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Behind the NFL's yellow first down line, and what's next for sports TV

Everything started with a simple yellow line. On September 27, 1998, Sportvision debuted its yellow first down marker on the ESPN broadcast of the Week 4 game between the Ravens and Bengals. For the first time fans watching at home could see the exact moment the ball crossed the plane.

Sixteen years later, Sportvision can now weave almost anything into a football broadcast, from down and distance arrows to virtual video screens; it can even reveal the yard lines completely obscured by snow during winter games.

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The chroma key and camera modeling technologies on which the yellow first down line was built, though, still lie deep at the heart of almost everything the company has brought to football since 1998. “That whole concept just blew everybody away,” says Mike Jakob, president of Sportvision. “It still remains one of the foundational [improvements] that we think enhance the viewing experience.”

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​Chroma key works by identifying which pixels in a video frame should be replaced with graphics. It is essentially the same sort of green-screen technology used by news channels to insert a weather map behind a weather forecaster, but with the added complications of being outside. For each game, Jakob explains, “we have a palette of colors, and we look at that and we select all the different shades of grass, and whether it’s grass or turf.” The computer also has to be able to deal with the field being in sunlight or shade, and to handle the curve of the ground -- football fields are actually higher in the center than on the sidelines.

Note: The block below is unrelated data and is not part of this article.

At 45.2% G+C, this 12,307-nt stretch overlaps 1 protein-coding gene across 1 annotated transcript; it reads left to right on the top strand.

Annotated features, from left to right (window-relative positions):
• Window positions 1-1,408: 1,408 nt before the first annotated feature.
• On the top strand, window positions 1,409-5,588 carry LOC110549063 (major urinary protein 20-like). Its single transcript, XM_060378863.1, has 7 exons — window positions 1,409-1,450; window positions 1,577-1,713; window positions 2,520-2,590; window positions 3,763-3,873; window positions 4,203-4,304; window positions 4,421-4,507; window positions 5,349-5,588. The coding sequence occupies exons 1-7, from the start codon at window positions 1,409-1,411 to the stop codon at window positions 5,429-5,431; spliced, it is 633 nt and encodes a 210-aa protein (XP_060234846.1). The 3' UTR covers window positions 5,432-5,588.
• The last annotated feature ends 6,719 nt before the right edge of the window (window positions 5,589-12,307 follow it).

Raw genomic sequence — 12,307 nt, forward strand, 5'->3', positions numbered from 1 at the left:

After the success of the first down line, Sportvision first added a down and distance arrow, taking data that was already available on the scoreboard or at the top of the TV screen and relocating it to the center of the action. Over time, more and more basic data from the stadium -- such as how much time is left on the play clock or how much time is left in the game -- were incorporated into the video feed. The aim was “for the fan to instantly have the context of what’s happening in the game at the moment,” Jakob says.

Advances in technology made a lot of this much easier, and drastically reduced the amount of equipment and personnel that had to be taken to each game. Processing power improved, graphics cards got better, and the computer algorithms that made the adjustments in the picture were refined. At first Sportvision would travel with a truck full of gear and several computer operators, but now everything can be done by just one person and a small stack of computers. Not everything got easier, though. “We had to revamp the entire system to handle HD because there were so many more pixels,” Jakob says. “Our process goes pixel by pixel, so we had a lot more pixels to figure out in each frame of video, and that required more computational power.”